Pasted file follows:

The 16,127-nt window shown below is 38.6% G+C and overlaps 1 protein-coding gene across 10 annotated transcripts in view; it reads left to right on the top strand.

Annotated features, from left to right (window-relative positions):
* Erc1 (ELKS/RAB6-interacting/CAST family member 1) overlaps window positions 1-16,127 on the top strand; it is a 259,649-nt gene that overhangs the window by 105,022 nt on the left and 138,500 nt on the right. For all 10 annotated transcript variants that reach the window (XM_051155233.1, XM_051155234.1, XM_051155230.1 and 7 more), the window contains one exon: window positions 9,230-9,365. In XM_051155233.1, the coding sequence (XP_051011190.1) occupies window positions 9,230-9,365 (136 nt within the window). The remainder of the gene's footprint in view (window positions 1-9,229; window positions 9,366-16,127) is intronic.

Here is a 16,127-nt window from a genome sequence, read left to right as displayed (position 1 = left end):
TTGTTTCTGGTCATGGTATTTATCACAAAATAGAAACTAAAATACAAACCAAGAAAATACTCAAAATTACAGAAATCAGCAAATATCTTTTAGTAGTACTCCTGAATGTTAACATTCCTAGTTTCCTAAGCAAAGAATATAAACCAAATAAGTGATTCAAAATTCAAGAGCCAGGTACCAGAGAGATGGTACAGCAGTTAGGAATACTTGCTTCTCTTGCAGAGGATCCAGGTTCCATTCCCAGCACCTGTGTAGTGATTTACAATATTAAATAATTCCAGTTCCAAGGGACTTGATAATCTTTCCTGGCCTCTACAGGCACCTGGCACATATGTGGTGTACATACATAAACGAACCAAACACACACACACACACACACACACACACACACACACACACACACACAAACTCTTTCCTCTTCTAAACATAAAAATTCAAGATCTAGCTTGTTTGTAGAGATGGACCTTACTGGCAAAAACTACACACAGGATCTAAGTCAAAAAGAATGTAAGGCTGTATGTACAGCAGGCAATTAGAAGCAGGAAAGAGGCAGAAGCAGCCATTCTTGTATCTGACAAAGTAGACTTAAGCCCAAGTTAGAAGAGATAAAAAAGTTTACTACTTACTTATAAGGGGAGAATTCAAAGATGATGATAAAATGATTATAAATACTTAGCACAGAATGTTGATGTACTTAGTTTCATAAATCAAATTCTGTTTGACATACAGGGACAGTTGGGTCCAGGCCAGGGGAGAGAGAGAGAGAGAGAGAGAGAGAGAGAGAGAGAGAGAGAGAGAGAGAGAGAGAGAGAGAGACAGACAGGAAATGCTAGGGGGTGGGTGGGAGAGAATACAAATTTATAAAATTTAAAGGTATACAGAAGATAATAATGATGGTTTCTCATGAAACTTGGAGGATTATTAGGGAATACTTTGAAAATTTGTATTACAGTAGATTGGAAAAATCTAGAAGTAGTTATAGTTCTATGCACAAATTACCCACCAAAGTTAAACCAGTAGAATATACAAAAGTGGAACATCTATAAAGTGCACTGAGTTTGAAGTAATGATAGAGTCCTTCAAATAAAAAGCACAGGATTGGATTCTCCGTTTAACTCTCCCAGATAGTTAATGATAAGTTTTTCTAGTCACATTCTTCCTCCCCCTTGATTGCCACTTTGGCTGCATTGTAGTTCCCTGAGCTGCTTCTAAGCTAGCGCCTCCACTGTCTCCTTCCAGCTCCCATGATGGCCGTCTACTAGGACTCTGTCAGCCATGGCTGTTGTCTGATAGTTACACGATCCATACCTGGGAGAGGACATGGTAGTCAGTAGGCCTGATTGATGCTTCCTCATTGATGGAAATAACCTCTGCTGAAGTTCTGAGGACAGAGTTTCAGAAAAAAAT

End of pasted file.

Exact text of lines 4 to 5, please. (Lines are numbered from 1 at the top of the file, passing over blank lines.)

Here is a 16,127-nt window from a genome sequence, read left to right as displayed (position 1 = left end):
TTGTTTCTGGTCATGGTATTTATCACAAAATAGAAACTAAAATACAAACCAAGAAAATACTCAAAATTACAGAAATCAGCAAATATCTTTTAGTAGTACTCCTGAATGTTAACATTCCTAGTTTCCTAAGCAAAGAATATAAACCAAATAAGTGATTCAAAATTCAAGAGCCAGGTACCAGAGAGATGGTACAGCAGTTAGGAATACTTGCTTCTCTTGCAGAGGATCCAGGTTCCATTCCCAGCACCTGTGTAGTGATTTACAATATTAAATAATTCCAGTTCCAAGGGACTTGATAATCTTTCCTGGCCTCTACAGGCACCTGGCACATATGTGGTGTACATACATAAACGAACCAAACACACACACACACACACACACACACACACACACACACACACACACAAACTCTTTCCTCTTCTAAACATAAAAATTCAAGATCTAGCTTGTTTGTAGAGATGGACCTTACTGGCAAAAACTACACACAGGATCTAAGTCAAAAAGAATGTAAGGCTGTATGTACAGCAGGCAATTAGAAGCAGGAAAGAGGCAGAAGCAGCCATTCTTGTATCTGACAAAGTAGACTTAAGCCCAAGTTAGAAGAGATAAAAAAGTTTACTACTTACTTATAAGGGGAGAATTCAAAGATGATGATAAAATGATTATAAATACTTAGCACAGAATGTTGATGTACTTAGTTTCATAAATCAAATTCTGTTTGACATACAGGGACAGTTGGGTCCAGGCCAGGGGAGAGAGAGAGAGAGAGAGAGAGAGAGAGAGAGAGAGAGAGAGAGAGAGAGAGAGAGAGAGAGACAGACAGGAAATGCTAGGGGGTGGGTGGGAGAGAATACAAATTTATAAAATTTAAAGGTATACAGAAGATAATAATGATGGTTTCTCATGAAACTTGGAGGATTATTAGGGAATACTTTGAAAATTTGTATTACAGTAGATTGGAAAAATCTAGAAGTAGTTATAGTTCTATGCACAAATTACCCACCAAAGTTAAACCAGTAGAATATACAAAAGTGGAACATCTATAAAGTGCACTGAGTTTGAAGTAATGATAGAGTCCTTCAAATAAAAAGCACAGGATTGGATTCTCCGTTTAACTCTCCCAGATAGTTAATGATAAGTTTTTCTAGTCACATTCTTCCTCCCCCTTGATTGCCACTTTGGCTGCATTGTAGTTCCCTGAGCTGCTTCTAAGCTAGCGCCTCCACTGTCTCCTTCCAGCTCCCATGATGGCCGTCTACTAGGACTCTGTCAGCCATGGCTGTTGTCTGATAGTTACACGATCCATACCTGGGAGAGGACATGGTAGTCAGTAGGCCTGATTGATGCTTCCTCATTGATGGAAATAACCTCTGCTGAAGTTCTGAGGACAGAGTTTCAGAAAAAAAT